[dbaron draws another diagram where the first line box is
      rectangular, but only single-height high. The second line box is
      shortened, so there's a gap on the left]
  dbaron: We have three diagrams here.
  dbaron: A two-line dropcap.
  dbaron: In all three, the second linebox is shorter as a result,
          third and fourth are full-length.
  dbaron: Question is first linebox.
  dbaron: In first, linebox is rectangle enclosing both lines.
  dbaron: In second, linebox is sideways L enclosing drop-cap and
          first line text.
  dbaron: In third, linebox is rectangle enclosing the entirety of
          first-line (only top half of drop cap)

  fantasai: I think we should use third.
  tantek: That doesn't give you floating behavior rossen wants.
  fantasai: We can define some behaviors for the initial letter, like
            it shortens the second linebox, or that floats can't hit
            it and must clear.
  Rossen: Problem is that you want initial-letter to act like a float
          sometimes and not others, and that's weird.
  tantek: Worse is that you sometimes want it to cause floats to clear
          after, and sometimes don't.

  iank: Emil and I were discussing some tricky cases
  iank: A lot can be simplified if you treat the A as some special
        type of float, and also apply top-edge alignment rules, gets
        much simpler.
  iank: Apply top-edge alignment rule to initial letter, and
        additional rule that all subsequent floats will clear that
        initial letter.
  iank: (the rule that floats can't go higher the preceding floats)
  [iank drew a small right float followed by a large right float. Then
      tried to place initial-letter'ed line next to the floats.]
  iank: If you apply the additional constraint that the initial letter
        is always treated as a float, and has the top-edge alignment
        rule, it gets pushed down.
  dbaron: I don't think we want that blank space that'll result...
  dbaron: You need to assert that there's enough room for the initial
          letter, but shouldn't need to assert that it's past all
          floats.
  iank: That's makes things very hard for us
  [iank asserted that since the initial-letter follows top edge
      alignment rule, it has to move down to at least the top edge of
      the second float]
  [dbaron said we don't want to do that - that we don't want that
      extra space]

  Rossen: One thing to make impls easy...
  Rossen: Three models for line box.
  Rossen: If we go with the box that always includes the initial
          letter as part of its bounds (#1), then that's
          straightforward for impls.
  Rossen: You have a line which is tall enough, it'll get cleared by
          either float.
  Rossen: The one contentious case is that if we have a right float on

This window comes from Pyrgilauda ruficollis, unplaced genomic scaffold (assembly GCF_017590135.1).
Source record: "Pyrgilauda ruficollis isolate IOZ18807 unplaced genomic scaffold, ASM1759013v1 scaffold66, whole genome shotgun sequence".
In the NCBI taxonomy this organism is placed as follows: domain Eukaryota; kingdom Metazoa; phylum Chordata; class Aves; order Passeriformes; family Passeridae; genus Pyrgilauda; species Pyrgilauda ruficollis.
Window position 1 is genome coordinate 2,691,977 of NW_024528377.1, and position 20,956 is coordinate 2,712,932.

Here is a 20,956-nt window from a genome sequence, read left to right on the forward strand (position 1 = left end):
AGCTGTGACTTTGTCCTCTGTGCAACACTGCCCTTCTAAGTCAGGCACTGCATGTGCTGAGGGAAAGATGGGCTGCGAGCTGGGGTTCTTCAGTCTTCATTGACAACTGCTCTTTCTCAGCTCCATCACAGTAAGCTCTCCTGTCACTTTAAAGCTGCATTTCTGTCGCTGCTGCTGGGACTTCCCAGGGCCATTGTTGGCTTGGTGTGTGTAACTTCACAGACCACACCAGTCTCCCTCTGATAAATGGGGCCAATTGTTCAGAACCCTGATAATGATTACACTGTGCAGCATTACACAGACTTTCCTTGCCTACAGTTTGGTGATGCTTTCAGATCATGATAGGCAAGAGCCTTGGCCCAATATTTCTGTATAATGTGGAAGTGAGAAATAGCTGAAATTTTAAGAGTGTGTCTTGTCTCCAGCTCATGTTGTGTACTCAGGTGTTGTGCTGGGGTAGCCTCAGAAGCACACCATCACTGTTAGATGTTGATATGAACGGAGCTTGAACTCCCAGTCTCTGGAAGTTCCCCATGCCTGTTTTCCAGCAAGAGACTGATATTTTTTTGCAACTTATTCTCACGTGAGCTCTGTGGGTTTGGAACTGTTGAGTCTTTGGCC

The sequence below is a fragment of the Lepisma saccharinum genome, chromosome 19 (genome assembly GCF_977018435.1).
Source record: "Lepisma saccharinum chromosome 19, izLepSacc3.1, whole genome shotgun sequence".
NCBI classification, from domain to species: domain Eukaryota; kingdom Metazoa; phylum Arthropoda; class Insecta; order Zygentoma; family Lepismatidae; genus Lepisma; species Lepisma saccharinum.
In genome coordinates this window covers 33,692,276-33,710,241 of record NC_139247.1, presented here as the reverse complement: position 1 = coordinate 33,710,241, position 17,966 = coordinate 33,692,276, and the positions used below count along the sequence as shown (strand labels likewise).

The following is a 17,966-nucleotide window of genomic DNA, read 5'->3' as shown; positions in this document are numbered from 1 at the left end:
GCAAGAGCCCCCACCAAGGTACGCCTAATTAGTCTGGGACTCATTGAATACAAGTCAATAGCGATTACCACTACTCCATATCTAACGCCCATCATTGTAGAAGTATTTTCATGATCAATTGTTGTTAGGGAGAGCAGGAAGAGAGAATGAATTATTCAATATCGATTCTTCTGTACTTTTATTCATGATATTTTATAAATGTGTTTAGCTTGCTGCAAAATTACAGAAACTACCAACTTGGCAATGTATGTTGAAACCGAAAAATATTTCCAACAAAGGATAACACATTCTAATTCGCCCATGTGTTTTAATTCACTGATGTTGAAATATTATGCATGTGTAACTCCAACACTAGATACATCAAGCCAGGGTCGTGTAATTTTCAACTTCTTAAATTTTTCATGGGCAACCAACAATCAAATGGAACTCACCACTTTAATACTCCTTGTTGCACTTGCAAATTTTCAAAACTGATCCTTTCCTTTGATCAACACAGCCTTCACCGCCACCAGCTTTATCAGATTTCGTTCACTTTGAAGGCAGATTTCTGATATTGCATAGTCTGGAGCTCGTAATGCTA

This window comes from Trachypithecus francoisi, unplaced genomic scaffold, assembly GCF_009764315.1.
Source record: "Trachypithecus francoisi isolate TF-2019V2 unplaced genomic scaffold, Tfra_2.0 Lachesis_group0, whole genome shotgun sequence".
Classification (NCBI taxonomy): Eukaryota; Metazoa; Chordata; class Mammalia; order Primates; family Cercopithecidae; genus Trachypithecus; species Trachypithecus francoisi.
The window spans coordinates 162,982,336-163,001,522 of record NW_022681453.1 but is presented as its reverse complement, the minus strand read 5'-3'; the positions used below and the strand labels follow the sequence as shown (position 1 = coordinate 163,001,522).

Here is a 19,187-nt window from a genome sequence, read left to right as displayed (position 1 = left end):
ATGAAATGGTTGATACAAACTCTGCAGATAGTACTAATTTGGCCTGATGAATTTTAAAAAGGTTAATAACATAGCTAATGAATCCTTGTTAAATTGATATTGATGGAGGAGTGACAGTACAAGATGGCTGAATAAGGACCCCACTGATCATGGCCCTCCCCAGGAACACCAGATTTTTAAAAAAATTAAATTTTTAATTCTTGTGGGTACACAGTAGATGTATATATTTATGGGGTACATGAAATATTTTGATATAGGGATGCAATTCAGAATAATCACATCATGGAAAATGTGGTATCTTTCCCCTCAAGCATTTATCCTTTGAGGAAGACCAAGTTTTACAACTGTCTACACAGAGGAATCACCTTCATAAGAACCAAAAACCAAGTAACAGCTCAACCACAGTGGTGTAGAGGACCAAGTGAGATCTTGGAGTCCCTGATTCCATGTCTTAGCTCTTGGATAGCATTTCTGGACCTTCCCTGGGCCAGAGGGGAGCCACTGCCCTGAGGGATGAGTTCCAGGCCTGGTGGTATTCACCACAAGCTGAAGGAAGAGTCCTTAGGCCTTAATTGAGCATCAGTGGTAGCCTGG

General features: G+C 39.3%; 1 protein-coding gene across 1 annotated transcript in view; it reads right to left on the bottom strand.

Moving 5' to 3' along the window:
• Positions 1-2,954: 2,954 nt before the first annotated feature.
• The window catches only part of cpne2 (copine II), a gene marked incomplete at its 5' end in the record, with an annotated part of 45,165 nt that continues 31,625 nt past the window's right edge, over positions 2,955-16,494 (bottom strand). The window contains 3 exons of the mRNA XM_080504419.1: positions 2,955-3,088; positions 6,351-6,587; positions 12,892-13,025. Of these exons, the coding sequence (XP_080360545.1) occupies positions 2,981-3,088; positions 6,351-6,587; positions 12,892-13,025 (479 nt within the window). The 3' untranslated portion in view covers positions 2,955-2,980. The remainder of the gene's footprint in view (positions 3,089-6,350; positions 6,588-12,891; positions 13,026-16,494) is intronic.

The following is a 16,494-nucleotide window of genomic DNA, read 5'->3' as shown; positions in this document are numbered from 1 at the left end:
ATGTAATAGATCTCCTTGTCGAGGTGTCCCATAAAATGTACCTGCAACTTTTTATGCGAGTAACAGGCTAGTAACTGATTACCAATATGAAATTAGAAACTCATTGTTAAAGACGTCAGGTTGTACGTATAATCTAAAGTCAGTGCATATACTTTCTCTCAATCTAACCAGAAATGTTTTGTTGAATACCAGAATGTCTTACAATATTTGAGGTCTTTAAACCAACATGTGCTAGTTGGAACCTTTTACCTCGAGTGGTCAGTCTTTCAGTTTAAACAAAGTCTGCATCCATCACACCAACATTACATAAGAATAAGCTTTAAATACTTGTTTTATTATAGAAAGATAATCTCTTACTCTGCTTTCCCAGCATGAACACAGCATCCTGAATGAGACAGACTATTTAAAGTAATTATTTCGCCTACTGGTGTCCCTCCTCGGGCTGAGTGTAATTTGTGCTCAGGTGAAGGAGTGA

second line, it could have fit, but it'll get pushed down to
          clear the initial-letter instead.
  Rossen: But that's consistent with itself and with our current
          model, it's the 2.1 float algo.
  Rossen: Only different is that there's a linebox that extends past
          its initial line of content.

  dauwhe: The existing impl of this treats initial -letter as floats,
          and this gives a lot of bad behavior. If we can minimize bad
          behavior that's great, but these can't just be pure floats.
  dbaron: Rossen convinced me that 1 is better model.
  fantasai: That'll make weird alignment
  dbaron: Going with model 1 - this is linebox for float rules -
          requires fewer edits to float rules, and produces pretty
          sensible results.
  florian: Not the height of the linebox for *other* purposes, just
           for floats.
  tantek: I see appeal, but it makes the feature potentially worse
          than using floats to fake first letter.
  tantek: That would let right-floating items be fully up, not pushed
          down.
  tantek: So subsequent left floats would go beneath first letter,
          subsequent right floats wouldn't need to.
  florian: Other things break when you do it like that tho.
  fantasai: An issue I didn't want to get into today was what dbaron
            raised: what's the linebox model for initial letters?
  fantasai: You need a linebox for the letter, it has styling and
            content.
  fantasai: Need a linebox for it, for vertical alignment. Etc.
  fantasai: So I think we need two *overlapping* lineboxes. You can
            say they're same width (model 1), but we don't need to.
  tantek: That works.
  Rossen: So in that model, if you have a left float that would fit,
          why would it move down
  fantasai: Rule is that you can't have linebox between float and the
            containing block, so it can't sit there next to the
            initial letter.
  <fantasai> https://github.com/w3c/csswg-drafts/issues/360#issuecomment-270760193
  fantasai: What you're looking at there ^ is Dave's green examples,